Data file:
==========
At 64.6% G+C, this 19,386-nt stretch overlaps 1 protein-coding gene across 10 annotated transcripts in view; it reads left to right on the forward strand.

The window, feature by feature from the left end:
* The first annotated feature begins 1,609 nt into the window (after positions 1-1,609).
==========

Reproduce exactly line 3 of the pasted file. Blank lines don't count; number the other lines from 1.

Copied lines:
* The first annotated feature begins 1,609 nt into the window (after positions 1-1,609).